The opinion of the court was delivered by: WALKER
The complaint alleges that in 1908 The Shredded Wheat Company, a corporation, conceived through its officers, a plan or scheme to create a monopoly in the common article of commerce known as shredded wheat;that it pursued many and various acts designed to drive competition from the field by unfair practices, by the assertion of the right to a monopoly and by quasilegal proceedings, under which the said The Shredded Wheat Company asserted a claim to the sole right to manufacture and sell the product and to call it by its accepted name; that it used these proceedings as a vehicle for the distribution of "news" throughout the trade and to the customers of the plaintiff and others. The object of the dissemination of such "news" is claimed to have been to frighten prospective customers of the said company's competitors from the purchase of said commodities from such competitors under the thinly veiled threat of legal proceedings by way of contributory infringement or otherwise.
Further, the complaint pleads such acts as designed to create a monopoly in violation of the Sherman Anti-Trust Act, 15 U.S.C.A. § 1 et seq., and it pleads the giving and grainting of unlawful preference in violation of the Robinson-Patman Act, 15 U.S.C.A. §§ 13-13b, 21a, and also alleges the same acts as constituting unfair competition at common law, all of which acts were designed to establish such monopoly; that these acts conceived as a sustained plan by The Shredded Wheat Company were continued by the defendant, National Biscuit Company, when such defendant absorbed The Shredded Wheat Company in 1930; that the acts of the defendant after such absorption constituted continued ratification and consummation of said plan or scheme; that the defendant and its predecessor sought to drive from the market all competition in the production and sale of this article of public commerce when no legal right to such monopolistic privileges was in existence. It being contended that the assertion of such legal right was in bad faith and one of the methods by which a monopoly was created or attempted to be created.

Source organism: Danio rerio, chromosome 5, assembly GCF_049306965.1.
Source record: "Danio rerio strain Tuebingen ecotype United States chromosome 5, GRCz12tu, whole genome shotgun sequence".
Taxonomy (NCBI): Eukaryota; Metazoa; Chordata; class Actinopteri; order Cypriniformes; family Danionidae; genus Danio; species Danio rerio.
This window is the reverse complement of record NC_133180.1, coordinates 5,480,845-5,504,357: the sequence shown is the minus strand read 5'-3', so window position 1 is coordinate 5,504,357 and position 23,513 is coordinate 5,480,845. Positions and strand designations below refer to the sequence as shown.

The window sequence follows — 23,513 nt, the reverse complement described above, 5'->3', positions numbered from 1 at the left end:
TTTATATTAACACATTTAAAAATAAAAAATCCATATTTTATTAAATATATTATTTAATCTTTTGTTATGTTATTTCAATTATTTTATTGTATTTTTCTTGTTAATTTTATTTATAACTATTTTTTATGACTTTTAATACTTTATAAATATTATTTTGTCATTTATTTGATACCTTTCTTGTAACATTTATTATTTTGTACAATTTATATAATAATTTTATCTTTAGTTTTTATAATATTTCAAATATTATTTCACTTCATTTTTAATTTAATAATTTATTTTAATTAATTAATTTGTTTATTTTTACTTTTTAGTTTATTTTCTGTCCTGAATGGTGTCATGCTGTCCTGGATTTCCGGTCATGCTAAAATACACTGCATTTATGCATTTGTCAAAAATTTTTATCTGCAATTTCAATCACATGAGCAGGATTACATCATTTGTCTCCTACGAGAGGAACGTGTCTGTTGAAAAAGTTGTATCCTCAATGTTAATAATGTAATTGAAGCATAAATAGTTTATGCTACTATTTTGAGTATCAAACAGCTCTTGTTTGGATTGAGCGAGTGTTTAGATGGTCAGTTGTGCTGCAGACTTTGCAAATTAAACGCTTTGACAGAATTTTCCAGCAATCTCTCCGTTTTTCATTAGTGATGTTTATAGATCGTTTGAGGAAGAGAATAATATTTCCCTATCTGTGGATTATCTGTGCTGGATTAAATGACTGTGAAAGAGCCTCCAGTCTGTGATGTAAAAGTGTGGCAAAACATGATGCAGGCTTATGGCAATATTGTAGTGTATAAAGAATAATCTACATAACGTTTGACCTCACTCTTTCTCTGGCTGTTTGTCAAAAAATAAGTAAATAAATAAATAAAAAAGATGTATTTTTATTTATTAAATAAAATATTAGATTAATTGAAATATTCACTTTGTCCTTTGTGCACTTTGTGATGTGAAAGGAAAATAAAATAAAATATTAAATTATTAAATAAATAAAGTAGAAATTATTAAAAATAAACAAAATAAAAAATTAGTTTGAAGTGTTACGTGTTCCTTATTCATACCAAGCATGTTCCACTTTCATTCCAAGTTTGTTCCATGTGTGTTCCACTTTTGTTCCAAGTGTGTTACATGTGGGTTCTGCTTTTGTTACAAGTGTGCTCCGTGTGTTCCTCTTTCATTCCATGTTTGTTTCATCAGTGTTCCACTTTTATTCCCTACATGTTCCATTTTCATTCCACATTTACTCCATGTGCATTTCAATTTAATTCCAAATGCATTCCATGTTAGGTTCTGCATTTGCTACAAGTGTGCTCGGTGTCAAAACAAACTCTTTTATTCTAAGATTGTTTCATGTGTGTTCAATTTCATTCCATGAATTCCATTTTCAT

The defendant moves,
to strike from the complaint paragraph 10,
from paragraph 14 the matter commencing in line 24, with the words "and when", and continuing through the remainder of that paragraph,
and paragraph 23.
It is urged that they fail to state or support a claim upon which relief can be granted and are immaterial and impertinent.
The complaint alleges a cause of action based upon a conspiracy to restrain, monopolize and attempt to monopolize interstate and foreign commerce in shredded wheat. It is consequently necessary for the plaintiff to allege the existence of the conspiracy and the overt acts done pursuant thereto, showing the means by which the monopoly was effected or attempted.
In paragraph 9 of the complaint, defendant is charged with violating the Sherman Anti-Trust Act in conspiring from 1930 to the present time with unknown persons to restrain and monopolize interstate and foreign trade in shredded wheat and by actually monopolizing and restraining that trade. It also avers that The Shredded Wheat Company similarly conspired with persons unknown from 1915 to 1930.
Paragraph 10, alleges that, "in furtherance of said restraint of competition and of said monopoly", defendant's predecessor, The Shredded Wheat Company, in 1915 and 1916, by various unlawful methods, forced Ross Food Company, a New York Corporation from the business of manufacturing and selling shredded wheat in interstate commerce." The paragraph ends with the sentence: "The destruction of said Ross Food Company thereby left said The Shredded Wheat Company with a monopoly of the interstate business in shredded wheat."
Read together the aforesaid paragraphs allege an unlawful act and a conspiracy under Sections 1 and 2 of the Sherman Act to conspire and to commit acts both intended and designed to create a monopoly in trade in this country and with foreign countries.